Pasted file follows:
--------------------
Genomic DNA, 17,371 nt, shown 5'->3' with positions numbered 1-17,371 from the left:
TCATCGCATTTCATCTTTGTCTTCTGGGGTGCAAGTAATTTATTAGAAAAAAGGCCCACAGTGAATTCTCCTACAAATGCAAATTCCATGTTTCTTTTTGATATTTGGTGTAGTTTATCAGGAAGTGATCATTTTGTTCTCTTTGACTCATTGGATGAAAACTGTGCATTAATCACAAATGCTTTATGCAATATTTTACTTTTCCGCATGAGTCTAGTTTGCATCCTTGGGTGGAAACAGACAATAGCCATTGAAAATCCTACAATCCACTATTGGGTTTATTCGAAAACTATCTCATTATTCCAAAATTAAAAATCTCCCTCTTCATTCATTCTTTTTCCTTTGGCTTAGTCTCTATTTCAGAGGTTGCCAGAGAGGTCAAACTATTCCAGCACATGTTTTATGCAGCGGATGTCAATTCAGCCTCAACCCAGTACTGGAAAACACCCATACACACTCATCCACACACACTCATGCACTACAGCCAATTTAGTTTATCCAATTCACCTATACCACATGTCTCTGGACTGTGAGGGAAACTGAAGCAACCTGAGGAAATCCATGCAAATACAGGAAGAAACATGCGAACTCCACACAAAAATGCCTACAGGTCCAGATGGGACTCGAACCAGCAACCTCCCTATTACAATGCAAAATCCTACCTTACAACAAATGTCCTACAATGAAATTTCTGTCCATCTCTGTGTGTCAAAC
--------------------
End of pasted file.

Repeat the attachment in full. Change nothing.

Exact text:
Genomic DNA, 17,371 nt, shown 5'->3' with positions numbered 1-17,371 from the left:
TCATCGCATTTCATCTTTGTCTTCTGGGGTGCAAGTAATTTATTAGAAAAAAGGCCCACAGTGAATTCTCCTACAAATGCAAATTCCATGTTTCTTTTTGATATTTGGTGTAGTTTATCAGGAAGTGATCATTTTGTTCTCTTTGACTCATTGGATGAAAACTGTGCATTAATCACAAATGCTTTATGCAATATTTTACTTTTCCGCATGAGTCTAGTTTGCATCCTTGGGTGGAAACAGACAATAGCCATTGAAAATCCTACAATCCACTATTGGGTTTATTCGAAAACTATCTCATTATTCCAAAATTAAAAATCTCCCTCTTCATTCATTCTTTTTCCTTTGGCTTAGTCTCTATTTCAGAGGTTGCCAGAGAGGTCAAACTATTCCAGCACATGTTTTATGCAGCGGATGTCAATTCAGCCTCAACCCAGTACTGGAAAACACCCATACACACTCATCCACACACACTCATGCACTACAGCCAATTTAGTTTATCCAATTCACCTATACCACATGTCTCTGGACTGTGAGGGAAACTGAAGCAACCTGAGGAAATCCATGCAAATACAGGAAGAAACATGCGAACTCCACACAAAAATGCCTACAGGTCCAGATGGGACTCGAACCAGCAACCTCCCTATTACAATGCAAAATCCTACCTTACAACAAATGTCCTACAATGAAATTTCTGTCCATCTCTGTGTGTCAAAC